The "bad links" that Search EngineLand, MOZ, Google, and SEO professionals are talking about are text links that are placed specifically for SEO purposes. I see them all the time here on BAF, not only in forum posts, but in forum signatures as well. In the "Infractions & Warnings" section of the Moderators Forum, 10 of the 30 posts on the first page are for "Promotional Links In Posts" - these are " links intended to manipulate. . . a site's ranking in Google search results", and are a violation of Google's guidelines.
I have seen sites in various industries having blog comment and directory links (not forum links tho) and they are constantly ranking top. However, text based links that are in the comment body are obviously spam and unnatural, I wasn't referring to that (I should've mentioned that). But commenting on blogs in your industry with your name and placing your website url in the web url field is completely natural and it is also a good way of building relationship with other bloggers. Although, having a large number of links coming just from blog comments is alarming.
I agree with you about some advice on forums, however; SearchEngineLand is supposed to be an expert blog and I have seen many articles there that are straight out recycled, multiple times. I even pointed that out on one post. Saying same thing over and over again, what is the use of that? The irony was, that articles was about getting out original content, but article itself wasn't very original. Same is the case with Moz. I am not saying this about all the posts on Moz and SEL. Some are really really great like that post by Cyrus Shepard about advanced keyword strategy: moz.com/blog/7-advanced-seo-concepts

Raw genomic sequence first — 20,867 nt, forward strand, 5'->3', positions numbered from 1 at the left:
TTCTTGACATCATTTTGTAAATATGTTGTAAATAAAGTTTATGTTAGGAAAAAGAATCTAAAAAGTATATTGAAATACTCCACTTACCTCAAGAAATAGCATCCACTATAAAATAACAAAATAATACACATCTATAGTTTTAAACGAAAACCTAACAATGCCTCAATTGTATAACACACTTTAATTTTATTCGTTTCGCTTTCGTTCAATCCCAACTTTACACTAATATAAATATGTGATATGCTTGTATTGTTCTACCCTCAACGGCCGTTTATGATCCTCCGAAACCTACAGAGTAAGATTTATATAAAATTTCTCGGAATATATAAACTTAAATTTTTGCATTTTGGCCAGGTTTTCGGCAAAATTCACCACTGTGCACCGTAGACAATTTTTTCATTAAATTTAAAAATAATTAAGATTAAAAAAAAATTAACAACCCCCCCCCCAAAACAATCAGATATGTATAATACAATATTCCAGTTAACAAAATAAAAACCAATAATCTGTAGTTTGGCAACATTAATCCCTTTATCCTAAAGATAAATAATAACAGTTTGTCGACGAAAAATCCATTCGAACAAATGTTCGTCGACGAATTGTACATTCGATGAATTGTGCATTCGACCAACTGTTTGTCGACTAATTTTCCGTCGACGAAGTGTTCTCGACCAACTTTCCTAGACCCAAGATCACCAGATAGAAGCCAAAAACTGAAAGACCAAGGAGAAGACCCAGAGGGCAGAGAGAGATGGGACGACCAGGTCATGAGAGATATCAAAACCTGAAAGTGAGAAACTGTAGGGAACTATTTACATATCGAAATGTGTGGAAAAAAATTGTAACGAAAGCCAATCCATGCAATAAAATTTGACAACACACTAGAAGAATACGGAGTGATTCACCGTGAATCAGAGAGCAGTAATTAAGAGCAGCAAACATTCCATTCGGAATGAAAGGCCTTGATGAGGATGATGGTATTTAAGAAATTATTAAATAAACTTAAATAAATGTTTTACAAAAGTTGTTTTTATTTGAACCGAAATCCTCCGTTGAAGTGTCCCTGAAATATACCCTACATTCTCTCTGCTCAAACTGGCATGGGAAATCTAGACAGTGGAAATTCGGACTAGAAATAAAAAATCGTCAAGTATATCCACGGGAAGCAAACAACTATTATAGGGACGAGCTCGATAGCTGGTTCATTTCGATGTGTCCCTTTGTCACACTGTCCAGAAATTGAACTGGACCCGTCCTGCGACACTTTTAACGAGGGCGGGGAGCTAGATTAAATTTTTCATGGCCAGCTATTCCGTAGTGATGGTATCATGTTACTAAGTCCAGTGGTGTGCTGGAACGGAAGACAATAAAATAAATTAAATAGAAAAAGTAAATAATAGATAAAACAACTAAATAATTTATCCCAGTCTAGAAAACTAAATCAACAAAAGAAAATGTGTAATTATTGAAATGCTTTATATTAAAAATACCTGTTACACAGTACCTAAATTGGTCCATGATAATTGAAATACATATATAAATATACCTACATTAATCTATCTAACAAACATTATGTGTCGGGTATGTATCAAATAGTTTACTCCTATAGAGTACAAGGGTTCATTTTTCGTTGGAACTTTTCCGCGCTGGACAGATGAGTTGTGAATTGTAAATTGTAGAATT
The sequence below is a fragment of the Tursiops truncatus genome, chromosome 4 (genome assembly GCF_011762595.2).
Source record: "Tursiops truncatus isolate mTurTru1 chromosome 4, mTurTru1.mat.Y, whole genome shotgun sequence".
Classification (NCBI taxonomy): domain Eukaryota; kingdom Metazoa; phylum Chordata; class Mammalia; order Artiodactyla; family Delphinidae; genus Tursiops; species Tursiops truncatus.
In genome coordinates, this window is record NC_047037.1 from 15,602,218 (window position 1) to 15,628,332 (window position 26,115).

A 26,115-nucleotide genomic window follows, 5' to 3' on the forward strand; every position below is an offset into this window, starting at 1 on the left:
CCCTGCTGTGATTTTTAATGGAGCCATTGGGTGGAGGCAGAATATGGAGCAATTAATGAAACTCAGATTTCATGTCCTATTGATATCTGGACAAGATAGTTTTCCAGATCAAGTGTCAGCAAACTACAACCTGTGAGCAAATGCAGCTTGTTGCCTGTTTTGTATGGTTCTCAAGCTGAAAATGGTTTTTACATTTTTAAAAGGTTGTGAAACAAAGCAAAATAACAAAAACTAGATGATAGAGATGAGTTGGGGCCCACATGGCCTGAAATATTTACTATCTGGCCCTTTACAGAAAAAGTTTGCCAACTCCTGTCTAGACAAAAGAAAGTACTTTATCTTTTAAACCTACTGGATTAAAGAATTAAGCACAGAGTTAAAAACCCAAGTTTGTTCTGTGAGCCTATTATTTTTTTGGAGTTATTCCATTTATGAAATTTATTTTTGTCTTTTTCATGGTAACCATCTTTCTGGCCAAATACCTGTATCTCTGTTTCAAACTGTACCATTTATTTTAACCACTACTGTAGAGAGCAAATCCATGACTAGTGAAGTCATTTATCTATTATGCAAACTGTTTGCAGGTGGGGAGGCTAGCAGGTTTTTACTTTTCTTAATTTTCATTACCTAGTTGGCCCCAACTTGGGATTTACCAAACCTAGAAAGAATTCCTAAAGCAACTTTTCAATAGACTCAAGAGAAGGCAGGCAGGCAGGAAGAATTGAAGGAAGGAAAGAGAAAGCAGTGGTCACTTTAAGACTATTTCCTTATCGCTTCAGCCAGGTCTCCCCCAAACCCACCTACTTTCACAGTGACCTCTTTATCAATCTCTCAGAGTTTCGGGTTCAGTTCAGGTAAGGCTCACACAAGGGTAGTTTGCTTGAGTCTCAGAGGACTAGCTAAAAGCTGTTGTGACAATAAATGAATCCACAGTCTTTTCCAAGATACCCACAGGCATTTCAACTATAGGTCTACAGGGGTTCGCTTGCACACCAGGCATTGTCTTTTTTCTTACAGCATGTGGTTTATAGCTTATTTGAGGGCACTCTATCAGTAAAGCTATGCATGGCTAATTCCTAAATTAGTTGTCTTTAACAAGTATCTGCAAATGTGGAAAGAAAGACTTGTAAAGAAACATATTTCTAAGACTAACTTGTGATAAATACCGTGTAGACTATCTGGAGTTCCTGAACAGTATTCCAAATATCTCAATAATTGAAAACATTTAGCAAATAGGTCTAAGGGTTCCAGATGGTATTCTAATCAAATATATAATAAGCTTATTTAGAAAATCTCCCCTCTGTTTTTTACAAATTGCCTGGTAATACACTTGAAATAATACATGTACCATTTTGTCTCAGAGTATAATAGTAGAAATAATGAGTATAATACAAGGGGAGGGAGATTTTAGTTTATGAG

This is what I call original content, not this crap :http://searchengineland.com/?p=206819 (nothing original, even the images used). White Board Friday is often great too.
Links coming from forums can be natural too, not talking about signature links. Here I pasted a link from Google's support page. In other instances I have pasted articles from SearchEngineLand, Moz and some other sites.
Links from directories are natural too, like link coming from Yahoo Dir, DMOZ, Best of the web and some others.
The thing is, some SEOs have given blog comments and forums so much negative remark that bloggers want to stay away from these things. But, like I said, I have seen many websites, top websites (that are still on top) having links coming from comments and forums.
This is why I also mentioned, what describes a bad link. Like in that Google's support page there are mentions about what is a bad link:
Low-quality directory or bookmark site links
Forum comments with optimized links in the post or signature, for example
Large-scale article marketing or guest posting campaigns with keyword-rich anchor text links
There is nothing mentioned about links coming from comments and forums are always bad link. The emphasis is on: optimized links or keyword based links being bad, which I think you mentioned in your above post and you are right about that.
However, some SEO, even on SEL and Moz have labeled comments and forums straight out bad, which is wrong. These misconceptions need to go away. There are many misconceptions about guest blogging too.
Comments and forums are a great tool to connect with a community, people just need to be taught the correct use of these tools